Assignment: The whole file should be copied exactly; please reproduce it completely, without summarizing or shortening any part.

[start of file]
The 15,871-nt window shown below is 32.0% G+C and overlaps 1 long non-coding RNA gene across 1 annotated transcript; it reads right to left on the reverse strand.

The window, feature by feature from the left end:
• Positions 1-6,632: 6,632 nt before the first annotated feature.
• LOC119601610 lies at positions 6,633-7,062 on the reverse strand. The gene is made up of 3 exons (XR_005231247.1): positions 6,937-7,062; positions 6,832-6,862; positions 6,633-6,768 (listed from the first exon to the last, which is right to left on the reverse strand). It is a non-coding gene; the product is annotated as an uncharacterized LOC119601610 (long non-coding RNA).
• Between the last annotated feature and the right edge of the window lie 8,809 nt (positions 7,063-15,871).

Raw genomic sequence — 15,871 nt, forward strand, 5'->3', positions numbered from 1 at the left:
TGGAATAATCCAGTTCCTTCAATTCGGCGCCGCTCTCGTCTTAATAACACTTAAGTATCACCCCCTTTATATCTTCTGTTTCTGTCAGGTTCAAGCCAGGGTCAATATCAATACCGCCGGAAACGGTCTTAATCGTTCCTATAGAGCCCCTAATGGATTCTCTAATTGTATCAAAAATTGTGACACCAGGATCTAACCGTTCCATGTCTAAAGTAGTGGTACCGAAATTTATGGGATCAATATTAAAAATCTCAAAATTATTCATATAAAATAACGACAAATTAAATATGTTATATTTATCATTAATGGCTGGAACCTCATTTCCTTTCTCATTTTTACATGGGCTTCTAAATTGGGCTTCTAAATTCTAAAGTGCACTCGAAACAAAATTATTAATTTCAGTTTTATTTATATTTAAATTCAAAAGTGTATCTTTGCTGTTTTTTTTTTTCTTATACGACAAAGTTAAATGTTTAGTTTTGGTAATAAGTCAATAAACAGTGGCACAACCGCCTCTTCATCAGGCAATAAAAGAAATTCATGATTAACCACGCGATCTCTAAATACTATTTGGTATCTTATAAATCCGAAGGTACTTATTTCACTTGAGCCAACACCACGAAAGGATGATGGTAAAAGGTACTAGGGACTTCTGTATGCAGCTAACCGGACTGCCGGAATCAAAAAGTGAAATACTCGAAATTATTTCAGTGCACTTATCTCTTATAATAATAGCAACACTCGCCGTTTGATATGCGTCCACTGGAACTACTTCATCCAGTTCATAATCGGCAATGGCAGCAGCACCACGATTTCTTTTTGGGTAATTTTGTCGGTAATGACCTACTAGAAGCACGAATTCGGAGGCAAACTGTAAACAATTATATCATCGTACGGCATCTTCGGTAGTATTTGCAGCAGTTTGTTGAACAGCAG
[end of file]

The 15,871-nt window shown below is 32.0% G+C and overlaps 1 long non-coding RNA gene across 1 annotated transcript; it reads right to left on the reverse strand.

The window, feature by feature from the left end:
• Positions 1-6,632: 6,632 nt before the first annotated feature.
• LOC119601610 lies at positions 6,633-7,062 on the reverse strand. The gene is made up of 3 exons (XR_005231247.1): positions 6,937-7,062; positions 6,832-6,862; positions 6,633-6,768 (listed from the first exon to the last, which is right to left on the reverse strand). It is a non-coding gene; the product is annotated as an uncharacterized LOC119601610 (long non-coding RNA).
• Between the last annotated feature and the right edge of the window lie 8,809 nt (positions 7,063-15,871).

Raw genomic sequence — 15,871 nt, forward strand, 5'->3', positions numbered from 1 at the left:
TGGAATAATCCAGTTCCTTCAATTCGGCGCCGCTCTCGTCTTAATAACACTTAAGTATCACCCCCTTTATATCTTCTGTTTCTGTCAGGTTCAAGCCAGGGTCAATATCAATACCGCCGGAAACGGTCTTAATCGTTCCTATAGAGCCCCTAATGGATTCTCTAATTGTATCAAAAATTGTGACACCAGGATCTAACCGTTCCATGTCTAAAGTAGTGGTACCGAAATTTATGGGATCAATATTAAAAATCTCAAAATTATTCATATAAAATAACGACAAATTAAATATGTTATATTTATCATTAATGGCTGGAACCTCATTTCCTTTCTCATTTTTACATGGGCTTCTAAATTGGGCTTCTAAATTCTAAAGTGCACTCGAAACAAAATTATTAATTTCAGTTTTATTTATATTTAAATTCAAAAGTGTATCTTTGCTGTTTTTTTTTTTCTTATACGACAAAGTTAAATGTTTAGTTTTGGTAATAAGTCAATAAACAGTGGCACAACCGCCTCTTCATCAGGCAATAAAAGAAATTCATGATTAACCACGCGATCTCTAAATACTATTTGGTATCTTATAAATCCGAAGGTACTTATTTCACTTGAGCCAACACCACGAAAGGATGATGGTAAAAGGTACTAGGGACTTCTGTATGCAGCTAACCGGACTGCCGGAATCAAAAAGTGAAATACTCGAAATTATTTCAGTGCACTTATCTCTTATAATAATAGCAACACTCGCCGTTTGATATGCGTCCACTGGAACTACTTCATCCAGTTCATAATCGGCAATGGCAGCAGCACCACGATTTCTTTTTGGGTAATTTTGTCGGTAATGACCTACTAGAAGCACGAATTCGGAGGCAAACTGTAAACAATTATATCATCGTACGGCATCTTCGGTAGTATTTGCAGCAGTTTGTTGAACAGCAG